It’s television upfronts this week, the time every year when the broadcast networks announce which lucky shows have earned subsequent seasons, which unfortunates are getting cancelled, and most importantly, which of the many new projects in development will be going forward—and then try to convince advertisers that they should be excited to buy ad spots in these new and returning shows, and to be part of a new, rearranged schedule.
The enthusiasm the network executives will display at their presentations to advertisers, and the amusing site of actors like Amy Poehler and Nick Offerman dressing up as their dueling liberal and libertarian characters from Parks and Recreation to do schedule announcements, is deceptive. Many of the shows that are being presented as the next great thing will prove to be creative or commercial failures: NBC, for example, cancelled almost all of the shiny new shows it offered up to advertisers and to viewers with such great hope last fall, and is starting over with shows like a sitcom from Michael J. Fox and a drama starring Jonathan Rhys-Meyers as Dracula. And the fancy presentations and celebratory air at the upfronts disguises that the process by which the networks select which new shows they’re moving forward with is hugely expensive and exhausting. The networks may put as many as 100 shows into development, going through the process of writing the pilots, casting actors for them, pulling together sets and wardrobes for those actors to work with (or investing in special effects), shooting said pilots, testing them extensively in front of audiences, and then making their choices. It costs an awful lot of money, and leaves a lot of people waiting a long time to learn if they’ll have jobs.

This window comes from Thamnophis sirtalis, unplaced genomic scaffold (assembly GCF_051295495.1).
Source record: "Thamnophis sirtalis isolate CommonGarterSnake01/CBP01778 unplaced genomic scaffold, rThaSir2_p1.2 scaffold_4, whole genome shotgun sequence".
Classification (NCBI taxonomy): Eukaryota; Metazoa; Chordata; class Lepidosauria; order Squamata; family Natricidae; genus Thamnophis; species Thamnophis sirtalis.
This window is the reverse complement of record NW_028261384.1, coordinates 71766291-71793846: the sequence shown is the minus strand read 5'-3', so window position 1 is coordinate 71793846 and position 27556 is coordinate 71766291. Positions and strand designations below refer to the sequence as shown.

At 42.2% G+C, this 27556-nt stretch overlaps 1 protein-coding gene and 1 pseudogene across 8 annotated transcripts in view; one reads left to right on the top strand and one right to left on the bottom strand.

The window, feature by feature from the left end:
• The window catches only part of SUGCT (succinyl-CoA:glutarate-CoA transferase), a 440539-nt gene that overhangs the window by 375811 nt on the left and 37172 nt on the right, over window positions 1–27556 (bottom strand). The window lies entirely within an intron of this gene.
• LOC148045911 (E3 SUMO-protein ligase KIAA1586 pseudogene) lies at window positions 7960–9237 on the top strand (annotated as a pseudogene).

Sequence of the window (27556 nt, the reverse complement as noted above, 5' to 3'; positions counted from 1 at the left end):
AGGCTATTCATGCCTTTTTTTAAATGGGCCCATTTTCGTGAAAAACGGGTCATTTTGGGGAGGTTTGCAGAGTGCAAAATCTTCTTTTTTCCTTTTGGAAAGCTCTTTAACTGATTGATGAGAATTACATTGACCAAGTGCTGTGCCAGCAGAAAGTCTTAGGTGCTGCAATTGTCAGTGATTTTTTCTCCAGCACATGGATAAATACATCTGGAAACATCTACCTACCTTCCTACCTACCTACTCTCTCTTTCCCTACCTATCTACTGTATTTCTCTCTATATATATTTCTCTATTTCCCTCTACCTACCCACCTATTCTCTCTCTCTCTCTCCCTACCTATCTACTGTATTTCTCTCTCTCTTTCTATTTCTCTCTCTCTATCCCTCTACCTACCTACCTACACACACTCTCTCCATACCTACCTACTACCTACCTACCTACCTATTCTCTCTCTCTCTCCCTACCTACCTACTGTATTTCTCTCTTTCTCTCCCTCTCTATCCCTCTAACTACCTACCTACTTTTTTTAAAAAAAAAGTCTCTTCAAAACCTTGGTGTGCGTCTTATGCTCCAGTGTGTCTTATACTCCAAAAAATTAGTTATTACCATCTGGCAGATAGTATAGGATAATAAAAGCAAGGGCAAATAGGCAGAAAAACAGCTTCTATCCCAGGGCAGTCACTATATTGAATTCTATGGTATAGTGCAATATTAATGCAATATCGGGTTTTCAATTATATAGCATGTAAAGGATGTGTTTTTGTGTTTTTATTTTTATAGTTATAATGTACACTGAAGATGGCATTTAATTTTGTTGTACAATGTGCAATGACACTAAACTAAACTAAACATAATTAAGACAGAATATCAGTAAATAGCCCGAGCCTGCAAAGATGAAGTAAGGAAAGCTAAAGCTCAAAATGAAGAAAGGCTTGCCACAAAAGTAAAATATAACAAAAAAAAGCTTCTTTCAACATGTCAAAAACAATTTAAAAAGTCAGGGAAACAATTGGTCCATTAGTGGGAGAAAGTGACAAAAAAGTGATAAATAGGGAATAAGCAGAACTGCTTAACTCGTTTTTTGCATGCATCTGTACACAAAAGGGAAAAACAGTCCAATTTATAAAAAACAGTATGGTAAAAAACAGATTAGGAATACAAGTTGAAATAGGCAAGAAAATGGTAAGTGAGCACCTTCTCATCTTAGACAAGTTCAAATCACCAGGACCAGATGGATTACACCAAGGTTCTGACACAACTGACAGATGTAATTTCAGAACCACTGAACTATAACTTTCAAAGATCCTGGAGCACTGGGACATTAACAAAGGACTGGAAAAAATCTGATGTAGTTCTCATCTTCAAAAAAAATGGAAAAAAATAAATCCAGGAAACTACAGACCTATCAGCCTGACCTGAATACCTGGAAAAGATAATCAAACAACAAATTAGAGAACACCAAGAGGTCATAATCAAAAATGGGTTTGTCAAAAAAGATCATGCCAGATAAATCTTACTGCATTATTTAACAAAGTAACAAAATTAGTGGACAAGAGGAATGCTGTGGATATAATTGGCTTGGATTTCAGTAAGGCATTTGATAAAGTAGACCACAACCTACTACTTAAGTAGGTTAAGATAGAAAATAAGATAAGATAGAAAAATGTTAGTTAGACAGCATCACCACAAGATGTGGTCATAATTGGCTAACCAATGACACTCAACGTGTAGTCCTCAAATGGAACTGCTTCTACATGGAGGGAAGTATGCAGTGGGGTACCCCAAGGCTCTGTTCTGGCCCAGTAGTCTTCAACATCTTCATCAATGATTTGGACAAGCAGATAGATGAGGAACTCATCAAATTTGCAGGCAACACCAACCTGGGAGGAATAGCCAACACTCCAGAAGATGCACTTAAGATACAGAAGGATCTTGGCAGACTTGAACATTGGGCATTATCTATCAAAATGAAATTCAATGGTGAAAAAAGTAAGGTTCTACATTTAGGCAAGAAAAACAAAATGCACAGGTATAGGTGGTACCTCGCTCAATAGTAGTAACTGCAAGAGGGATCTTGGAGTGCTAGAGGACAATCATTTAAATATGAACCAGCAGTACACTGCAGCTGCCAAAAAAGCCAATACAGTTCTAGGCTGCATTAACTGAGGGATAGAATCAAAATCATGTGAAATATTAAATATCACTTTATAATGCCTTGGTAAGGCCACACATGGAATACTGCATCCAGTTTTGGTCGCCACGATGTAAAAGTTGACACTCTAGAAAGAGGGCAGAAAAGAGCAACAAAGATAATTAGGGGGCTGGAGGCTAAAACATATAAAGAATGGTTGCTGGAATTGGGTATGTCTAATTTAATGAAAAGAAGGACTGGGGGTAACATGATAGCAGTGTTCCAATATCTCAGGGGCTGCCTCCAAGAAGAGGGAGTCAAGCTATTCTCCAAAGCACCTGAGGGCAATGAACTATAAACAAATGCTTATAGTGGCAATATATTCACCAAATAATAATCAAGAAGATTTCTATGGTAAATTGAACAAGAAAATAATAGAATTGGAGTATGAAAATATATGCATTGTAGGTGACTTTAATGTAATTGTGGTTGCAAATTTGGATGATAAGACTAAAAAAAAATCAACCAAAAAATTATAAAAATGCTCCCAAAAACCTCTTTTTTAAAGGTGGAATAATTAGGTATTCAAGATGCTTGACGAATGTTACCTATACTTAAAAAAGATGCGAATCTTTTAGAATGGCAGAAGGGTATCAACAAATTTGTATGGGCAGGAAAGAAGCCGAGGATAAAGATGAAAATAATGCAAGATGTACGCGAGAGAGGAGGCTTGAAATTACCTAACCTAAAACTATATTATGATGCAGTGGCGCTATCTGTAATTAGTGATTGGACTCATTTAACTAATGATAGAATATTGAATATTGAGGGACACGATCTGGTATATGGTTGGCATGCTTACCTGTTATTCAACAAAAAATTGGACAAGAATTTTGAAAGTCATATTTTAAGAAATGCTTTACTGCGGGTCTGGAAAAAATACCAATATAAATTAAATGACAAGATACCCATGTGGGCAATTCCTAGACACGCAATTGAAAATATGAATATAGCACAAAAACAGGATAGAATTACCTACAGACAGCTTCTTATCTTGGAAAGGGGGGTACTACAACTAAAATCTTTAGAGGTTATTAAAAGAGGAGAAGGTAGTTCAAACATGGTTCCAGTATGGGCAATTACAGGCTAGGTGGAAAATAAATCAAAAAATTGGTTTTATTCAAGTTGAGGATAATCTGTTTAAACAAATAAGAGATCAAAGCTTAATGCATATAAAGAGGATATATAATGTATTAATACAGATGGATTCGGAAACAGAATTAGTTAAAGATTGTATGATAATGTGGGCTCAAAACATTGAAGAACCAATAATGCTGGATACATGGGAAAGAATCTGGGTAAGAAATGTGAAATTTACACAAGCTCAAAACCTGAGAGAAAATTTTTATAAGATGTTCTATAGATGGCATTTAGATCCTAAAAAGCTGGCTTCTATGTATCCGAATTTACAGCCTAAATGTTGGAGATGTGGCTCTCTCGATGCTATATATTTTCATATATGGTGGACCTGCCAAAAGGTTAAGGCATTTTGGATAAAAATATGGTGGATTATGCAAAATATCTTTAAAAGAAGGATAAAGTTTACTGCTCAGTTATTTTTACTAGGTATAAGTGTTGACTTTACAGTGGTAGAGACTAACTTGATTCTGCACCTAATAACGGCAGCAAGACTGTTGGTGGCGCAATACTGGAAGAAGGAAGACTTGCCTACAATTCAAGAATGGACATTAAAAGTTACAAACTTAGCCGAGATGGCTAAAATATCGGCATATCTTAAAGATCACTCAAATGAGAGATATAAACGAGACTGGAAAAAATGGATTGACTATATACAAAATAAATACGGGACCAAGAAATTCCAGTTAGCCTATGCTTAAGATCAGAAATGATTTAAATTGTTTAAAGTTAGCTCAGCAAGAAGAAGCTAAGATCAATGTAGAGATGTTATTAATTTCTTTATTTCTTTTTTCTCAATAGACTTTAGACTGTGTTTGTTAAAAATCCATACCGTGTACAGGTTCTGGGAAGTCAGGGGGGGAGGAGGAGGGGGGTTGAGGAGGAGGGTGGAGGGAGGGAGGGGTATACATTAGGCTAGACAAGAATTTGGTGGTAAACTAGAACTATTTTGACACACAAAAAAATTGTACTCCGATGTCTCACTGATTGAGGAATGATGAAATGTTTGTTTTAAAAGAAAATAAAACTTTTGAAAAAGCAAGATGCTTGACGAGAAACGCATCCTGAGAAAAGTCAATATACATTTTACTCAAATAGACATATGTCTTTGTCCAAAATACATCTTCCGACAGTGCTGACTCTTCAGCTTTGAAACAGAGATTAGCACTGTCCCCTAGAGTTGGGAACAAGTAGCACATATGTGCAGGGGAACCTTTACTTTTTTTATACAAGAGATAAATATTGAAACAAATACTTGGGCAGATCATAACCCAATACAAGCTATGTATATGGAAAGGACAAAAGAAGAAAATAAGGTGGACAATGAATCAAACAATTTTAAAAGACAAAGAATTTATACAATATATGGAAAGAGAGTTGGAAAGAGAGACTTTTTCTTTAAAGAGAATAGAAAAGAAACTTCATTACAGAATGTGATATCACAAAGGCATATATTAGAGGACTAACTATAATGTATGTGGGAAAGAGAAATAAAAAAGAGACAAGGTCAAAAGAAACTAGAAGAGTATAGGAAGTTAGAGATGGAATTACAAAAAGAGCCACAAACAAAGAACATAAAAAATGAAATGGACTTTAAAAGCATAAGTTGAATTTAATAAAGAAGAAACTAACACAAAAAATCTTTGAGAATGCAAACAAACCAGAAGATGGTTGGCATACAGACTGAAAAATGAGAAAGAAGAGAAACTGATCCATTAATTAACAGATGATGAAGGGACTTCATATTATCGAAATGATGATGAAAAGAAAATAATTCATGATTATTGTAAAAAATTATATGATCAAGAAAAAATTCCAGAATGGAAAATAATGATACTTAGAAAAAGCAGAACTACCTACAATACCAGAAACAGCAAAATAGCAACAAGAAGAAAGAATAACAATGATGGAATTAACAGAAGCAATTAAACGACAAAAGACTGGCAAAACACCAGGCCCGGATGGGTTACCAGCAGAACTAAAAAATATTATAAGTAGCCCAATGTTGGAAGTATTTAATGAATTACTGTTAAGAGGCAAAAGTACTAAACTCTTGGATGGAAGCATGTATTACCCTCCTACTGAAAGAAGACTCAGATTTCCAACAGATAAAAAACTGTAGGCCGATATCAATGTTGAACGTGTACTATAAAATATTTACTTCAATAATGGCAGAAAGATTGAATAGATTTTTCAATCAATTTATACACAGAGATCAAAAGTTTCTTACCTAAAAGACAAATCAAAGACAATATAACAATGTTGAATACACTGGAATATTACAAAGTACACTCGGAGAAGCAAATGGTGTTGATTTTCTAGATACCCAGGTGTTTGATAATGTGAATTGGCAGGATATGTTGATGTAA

Last week, when I spoke with Kevin Spacey, who stars as villainous Democratic Majority Whip Frank Underwood in Netflix’s adaptation of the British series House of Cards, one of the reasons he mentioned for wanting to work with Netflix rather than another outlet was the way Netflix approached the development process.
“What was great that they were the only network that said ‘You don’t have to do a pilot,'” he said. “Because David Fincher and I really didn’t want to do a pilot, because when you do a pilot, you’re kind of obligated to spend 45 minutes establishing all of the characters. And we didn’t want to do that. We just wanted to get on with telling a story, and tell a story over a long period of time. And they said ‘We believe in you, we believe in David, we love this series from Britain. How many do you want to do?’ And we were like, ‘Um, two seasons?’ And they were like ‘Okay!’ It was a risk on their part, but they’ve been great partners.”
What’s striking about Spacey’s description of the development process with Netflix isn’t just that he and Fincher were excused from shooting a narratively conventional pilot that pushed back storytelling in favor of character development, but that Netflix, unlike other networks, was able to make decisions quickly, and to offer Spacey and Fincher significant commitments up-front.